Speakers came to Madison Monday to speak up about issues facing underrepresented youth from U.S. to the middle east.

The 19-city speaker tour, “No Child Left Behind Bars — Living the Resistance from U.S. to Palestine,” featured an assembly of local and international female activists at their stop at the Urban League of Greater Madison

Ahed Tamimi, a 16-year-old Palestinian youth activist, spoke through video chat, since her visa process limited her attendance. In the video, she said children in Palestine face danger due to their activism.

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Police have arrested Tamimi and her brother multiple times, despite the fact that they are children under law. Nadya Tannous, a writer and organizer in the San Francisco bay area, said the children had little to no rights to defense.

“Ahed wanted to come to the United Stated to speak directly to [marginalized groups] in this country … because despite living under different systems the oppressions experienced is the same,” Tannous said.

Amanda Weatherspoon, a Unitarian Universalist minister and black liberation activist, said many issues facing Palestine include militarization of police and excessive use of force on children.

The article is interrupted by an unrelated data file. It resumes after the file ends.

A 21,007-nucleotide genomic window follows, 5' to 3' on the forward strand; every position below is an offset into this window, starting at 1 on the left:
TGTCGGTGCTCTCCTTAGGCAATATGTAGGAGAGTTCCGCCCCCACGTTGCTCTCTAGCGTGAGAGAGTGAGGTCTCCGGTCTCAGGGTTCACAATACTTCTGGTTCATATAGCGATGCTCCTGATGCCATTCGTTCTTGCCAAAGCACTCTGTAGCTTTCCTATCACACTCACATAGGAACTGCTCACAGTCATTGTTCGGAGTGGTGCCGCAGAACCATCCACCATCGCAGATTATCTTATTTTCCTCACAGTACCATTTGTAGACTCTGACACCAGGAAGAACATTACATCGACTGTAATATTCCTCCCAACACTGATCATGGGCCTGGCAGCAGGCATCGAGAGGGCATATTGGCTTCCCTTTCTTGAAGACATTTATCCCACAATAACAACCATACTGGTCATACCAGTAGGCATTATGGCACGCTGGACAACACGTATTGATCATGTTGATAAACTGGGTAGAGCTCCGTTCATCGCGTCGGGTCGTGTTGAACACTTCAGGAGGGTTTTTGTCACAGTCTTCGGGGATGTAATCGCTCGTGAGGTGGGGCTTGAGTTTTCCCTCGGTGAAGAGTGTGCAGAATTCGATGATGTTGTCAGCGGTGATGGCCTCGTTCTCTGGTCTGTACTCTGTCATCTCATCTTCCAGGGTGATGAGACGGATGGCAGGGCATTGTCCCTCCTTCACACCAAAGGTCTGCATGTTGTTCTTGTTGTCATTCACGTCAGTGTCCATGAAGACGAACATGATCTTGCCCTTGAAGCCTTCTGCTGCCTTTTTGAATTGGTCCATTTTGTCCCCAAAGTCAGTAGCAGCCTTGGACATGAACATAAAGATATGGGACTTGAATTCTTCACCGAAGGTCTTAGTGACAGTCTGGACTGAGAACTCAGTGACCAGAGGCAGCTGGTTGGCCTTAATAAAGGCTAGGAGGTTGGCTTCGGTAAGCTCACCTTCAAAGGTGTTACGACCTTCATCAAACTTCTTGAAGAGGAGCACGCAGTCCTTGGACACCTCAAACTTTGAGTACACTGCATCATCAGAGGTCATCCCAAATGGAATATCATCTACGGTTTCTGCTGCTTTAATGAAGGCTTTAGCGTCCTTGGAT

Weatherspoon said these problems are due to institutionalized oppression, which build systems like the school-to-prison pipeline.

Alix Shabazz, local activist and member of Freedom Inc., conveyed specific instances in which the system had shown its bias against people of color. She said there is a need for local action during the new presidency to make sure the power of decision still lies with the people.

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Ahmed Sultan, an attendee, said he’s concerned about media’s surface-level coverage of current events and the general public’s lack of knowledge on issues domestically and abroad.

“People don’t talk about structural racism, if only more people heard about this, and were able to understand what that term means, we would be able to fix social issues faster,” Sultan said.